Did Last Night’s ‘Simpsons’ Episode Tell Us That Bart’s Finally Growing Up?

‘A Mid-Childhood Night’s Dream’ may have teased a seismic shift in the ‘Simpsons’ canon
Did Last Night’s ‘Simpsons’ Episode Tell Us That Bart’s Finally Growing Up?

In last night’s episode of The Simpsons, “A Mid-Childhood Night's Dream,” the writers teased a seismic canonic shift as, after 34 years, Bart Simpson is (at least in this episode) finally approaching graduation from fourth grade, narrowly missing Billy Madison’s mark by a smooth 17 years.

The episode opens with a flashback to Bart and Lisa’s early childhood when Homer had a head full of hair and a glimmer in his eye by the name of Maggie. In the backyard, the family of four plays with a brand new bubble toy called “Big Bubble From Little China” before the scene bursts into disturbing imagery and we quickly find it to be Marge’s fever dream as she battles a hefty combination of hangover and food poisoning following an out-of-character bender the night before.

As Marge drifts in and out of consciousness, she explores her dreamworld psyche with a projection of Lisa serving as therapist and spirit guide. We learn that Marge’s disastrous drinking episode was triggered by a parent/teacher conference with Bart’s fourth grade instructor Ms. Peyton (played by Kerry Washington, who joined the cast in Season 33 replacing the late Marcia Wallace and Edna Krabappel), in which Ms. Peyton warned Marge that the next day’s “Bounce-a-thon,” an all-elementary-school race on rubber riding balls, marks the end of the school year, advising Marge to prepare for Bart’s graduation into the fifth grade and eventual move to middle school.

Distraught at the thought of her firstborn’s childhood nearly being over, Marge wades through her fears and memories in a tumbling, high-concept, Charlie Kaufman-esque psychological dramedy sequence while uttering devastating reflections like, “I should have treasured every time he held my hand because I don’t remember when he stopped.” Marge comes to the conclusion that she must drag her diseased body to the Bounce-a-thon and capture a picture of Lisa crossing the finish line, because at least her middle child still has some childhood left ahead of her. At the school, Marge passes out in the crowd of parents and is given medical attention by Ms. Peyton, who promises Marge that, despite Bart’s imminent moving on to the fifth grade, his childhood isn’t over just yet and he’ll always be her boy. After Bart finishes in first place and snaps a crude victory photo, he takes his mother’s hand and walks her to a carnival dunk tank where they watch Coach Krupt get drenched.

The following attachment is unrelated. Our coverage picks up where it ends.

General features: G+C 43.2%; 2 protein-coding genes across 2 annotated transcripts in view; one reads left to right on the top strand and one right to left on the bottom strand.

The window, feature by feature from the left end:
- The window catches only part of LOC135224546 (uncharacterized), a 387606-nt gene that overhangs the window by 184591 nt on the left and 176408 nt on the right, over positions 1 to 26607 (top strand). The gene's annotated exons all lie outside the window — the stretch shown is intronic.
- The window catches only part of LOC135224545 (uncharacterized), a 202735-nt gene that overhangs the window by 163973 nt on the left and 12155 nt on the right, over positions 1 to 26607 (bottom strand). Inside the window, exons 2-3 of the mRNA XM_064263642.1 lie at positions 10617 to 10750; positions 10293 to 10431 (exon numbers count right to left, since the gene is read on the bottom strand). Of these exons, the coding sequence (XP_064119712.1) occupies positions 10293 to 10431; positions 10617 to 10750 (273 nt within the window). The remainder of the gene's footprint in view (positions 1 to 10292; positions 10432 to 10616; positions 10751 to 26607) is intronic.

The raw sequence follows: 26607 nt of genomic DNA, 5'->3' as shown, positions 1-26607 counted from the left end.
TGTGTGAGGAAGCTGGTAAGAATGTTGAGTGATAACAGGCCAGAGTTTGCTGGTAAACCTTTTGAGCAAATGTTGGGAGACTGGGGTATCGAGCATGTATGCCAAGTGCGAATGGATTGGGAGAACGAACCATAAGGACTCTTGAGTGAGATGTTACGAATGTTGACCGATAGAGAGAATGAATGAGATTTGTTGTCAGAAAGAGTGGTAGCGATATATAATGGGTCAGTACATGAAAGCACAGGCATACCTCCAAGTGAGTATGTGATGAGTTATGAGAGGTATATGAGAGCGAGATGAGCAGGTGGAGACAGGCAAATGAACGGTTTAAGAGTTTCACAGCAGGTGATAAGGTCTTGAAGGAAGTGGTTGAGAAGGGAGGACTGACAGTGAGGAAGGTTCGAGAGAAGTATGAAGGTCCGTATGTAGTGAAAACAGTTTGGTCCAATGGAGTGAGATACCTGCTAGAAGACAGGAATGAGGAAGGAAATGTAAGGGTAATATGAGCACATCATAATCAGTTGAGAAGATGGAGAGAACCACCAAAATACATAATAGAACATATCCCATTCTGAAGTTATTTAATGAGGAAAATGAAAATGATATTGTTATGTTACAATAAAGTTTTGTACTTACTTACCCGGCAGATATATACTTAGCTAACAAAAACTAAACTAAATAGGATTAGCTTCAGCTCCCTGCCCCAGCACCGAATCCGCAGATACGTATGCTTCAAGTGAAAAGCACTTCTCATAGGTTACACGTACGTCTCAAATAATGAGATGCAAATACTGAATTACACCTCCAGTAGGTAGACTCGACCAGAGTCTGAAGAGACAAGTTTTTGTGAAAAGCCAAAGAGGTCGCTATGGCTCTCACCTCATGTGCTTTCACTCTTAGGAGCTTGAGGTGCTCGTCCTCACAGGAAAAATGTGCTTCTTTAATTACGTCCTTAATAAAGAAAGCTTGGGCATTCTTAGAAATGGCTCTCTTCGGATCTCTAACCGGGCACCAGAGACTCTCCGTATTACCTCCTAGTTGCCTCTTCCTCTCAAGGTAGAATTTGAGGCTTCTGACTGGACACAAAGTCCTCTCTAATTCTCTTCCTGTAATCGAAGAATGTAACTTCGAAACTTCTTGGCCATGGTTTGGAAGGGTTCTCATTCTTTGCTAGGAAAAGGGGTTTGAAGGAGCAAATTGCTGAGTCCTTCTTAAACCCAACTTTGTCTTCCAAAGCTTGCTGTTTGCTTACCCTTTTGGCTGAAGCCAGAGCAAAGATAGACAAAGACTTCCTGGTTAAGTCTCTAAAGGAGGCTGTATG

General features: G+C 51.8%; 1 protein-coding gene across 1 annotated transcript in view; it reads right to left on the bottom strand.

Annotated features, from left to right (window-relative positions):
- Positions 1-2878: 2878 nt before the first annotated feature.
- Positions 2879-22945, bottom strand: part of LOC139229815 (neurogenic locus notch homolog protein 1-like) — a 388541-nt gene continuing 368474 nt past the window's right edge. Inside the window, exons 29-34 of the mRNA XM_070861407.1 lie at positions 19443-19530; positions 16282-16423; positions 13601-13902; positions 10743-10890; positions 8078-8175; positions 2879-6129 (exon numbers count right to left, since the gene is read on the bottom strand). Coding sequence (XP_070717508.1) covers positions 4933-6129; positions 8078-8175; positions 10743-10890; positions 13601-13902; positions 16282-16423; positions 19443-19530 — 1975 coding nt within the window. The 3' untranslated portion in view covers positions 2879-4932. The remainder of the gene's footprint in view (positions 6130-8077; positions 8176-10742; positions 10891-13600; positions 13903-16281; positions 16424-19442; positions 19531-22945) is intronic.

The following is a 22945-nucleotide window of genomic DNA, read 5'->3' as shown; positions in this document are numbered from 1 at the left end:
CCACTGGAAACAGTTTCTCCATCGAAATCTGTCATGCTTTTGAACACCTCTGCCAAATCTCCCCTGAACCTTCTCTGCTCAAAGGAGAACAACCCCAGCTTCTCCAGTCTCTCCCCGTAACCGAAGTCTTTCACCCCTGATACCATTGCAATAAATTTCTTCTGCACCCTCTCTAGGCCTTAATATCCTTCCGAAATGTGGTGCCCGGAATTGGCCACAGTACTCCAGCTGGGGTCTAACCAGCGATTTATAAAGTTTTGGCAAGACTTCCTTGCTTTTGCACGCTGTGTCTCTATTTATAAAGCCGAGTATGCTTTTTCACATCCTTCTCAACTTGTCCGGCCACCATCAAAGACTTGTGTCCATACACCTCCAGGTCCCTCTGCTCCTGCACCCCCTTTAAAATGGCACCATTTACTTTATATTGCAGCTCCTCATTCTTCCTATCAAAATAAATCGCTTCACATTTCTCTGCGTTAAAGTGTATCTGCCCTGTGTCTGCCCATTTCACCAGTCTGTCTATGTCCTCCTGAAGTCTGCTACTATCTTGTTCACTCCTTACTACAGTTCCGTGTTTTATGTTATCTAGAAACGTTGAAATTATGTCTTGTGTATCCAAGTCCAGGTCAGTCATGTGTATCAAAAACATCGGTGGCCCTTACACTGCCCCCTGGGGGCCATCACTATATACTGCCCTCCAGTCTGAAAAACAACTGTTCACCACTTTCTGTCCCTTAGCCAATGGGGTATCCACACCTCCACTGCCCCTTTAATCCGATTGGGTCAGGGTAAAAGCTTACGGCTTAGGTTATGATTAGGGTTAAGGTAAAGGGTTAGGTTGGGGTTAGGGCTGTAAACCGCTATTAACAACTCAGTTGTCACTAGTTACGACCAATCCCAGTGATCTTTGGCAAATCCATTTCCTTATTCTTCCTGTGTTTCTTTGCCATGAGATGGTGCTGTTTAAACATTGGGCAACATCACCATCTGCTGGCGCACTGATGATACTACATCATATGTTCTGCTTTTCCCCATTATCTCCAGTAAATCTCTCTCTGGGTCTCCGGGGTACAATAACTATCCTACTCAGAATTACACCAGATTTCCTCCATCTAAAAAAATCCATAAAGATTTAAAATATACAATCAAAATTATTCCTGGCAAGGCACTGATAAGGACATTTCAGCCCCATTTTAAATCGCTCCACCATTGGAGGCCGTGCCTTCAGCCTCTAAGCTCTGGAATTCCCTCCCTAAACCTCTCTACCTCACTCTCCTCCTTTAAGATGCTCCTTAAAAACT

As for other highlights in last night’s episode…

Best Joke: In the still-not-as-good-as-a-proper-intro-and-couch-gag cold open, dream/memory Marge wanders the aisles of the Springfield Grocery Store as an unenthused checkout worker grumbles through the PA system, “A mother’s love is forever, but Mother’s Love Rat Poison is only on sale until the end of the day.”

What Canon Changed: The Simpsons kids are (maybe, maybe not) finally going to age up one single school year. Bart will, theoretically, enter fifth grade while Lisa goes up to third grade (again). This would also mean that Nelson Muntz and the rest of the fifth grade bullies would enter Springfield’s middle school, which has only ever been depicted through a flashback in the Season 33 episode “Marge the Meanie.” 

However, though the entirety of “A Mid-Childhood Night's Dream” revolves around the Bart’s looming transition into the fifth grade, it is all-too-likely that he will continue to toil indefinitely in the fourth grade and the developments in last night’s episode will be abandoned in the swirling void of The Simpsons’ floating timeline like so many hundreds of other unfinished plotlines.

Is ‘The Simpsons’ Good Again?: An extended homage to the classic Sopranos episode “Funhouse” that doesn’t sell out its emotional core for the sake of parody, “A Mid-Childhood Night’s Dream” is experimental and introspective in a way we don’t often see in The Simpsons, even back during its Golden Age. The episode’s always-reliable writer Carolyn Omine takes big risks that pay off in droves as she earnestly explores parenthood’s relationship with the cruel passage of time using the delirious dreams of Marge Simpson as her playing field. This episode had some of the most touching and memorable moments in recent Simpsons history, so yes, this week, The Simpsons was good again.

A Classic Episode To Watch As Well: Season 4, Episode 10, “Lisa’s First Word.” The canon of Lisa and Bart’s younger childhood is, as always, inconsistent and anachronistic, but the best companion for the misty-eyed parenting moments in “A Mid-Childhood Night’s Dream” is Maggie’s classic closing line, “Daddy.”

Semi-Arbitrary All-Time Ranking: 189th out of 752.

Link to last week’s recap

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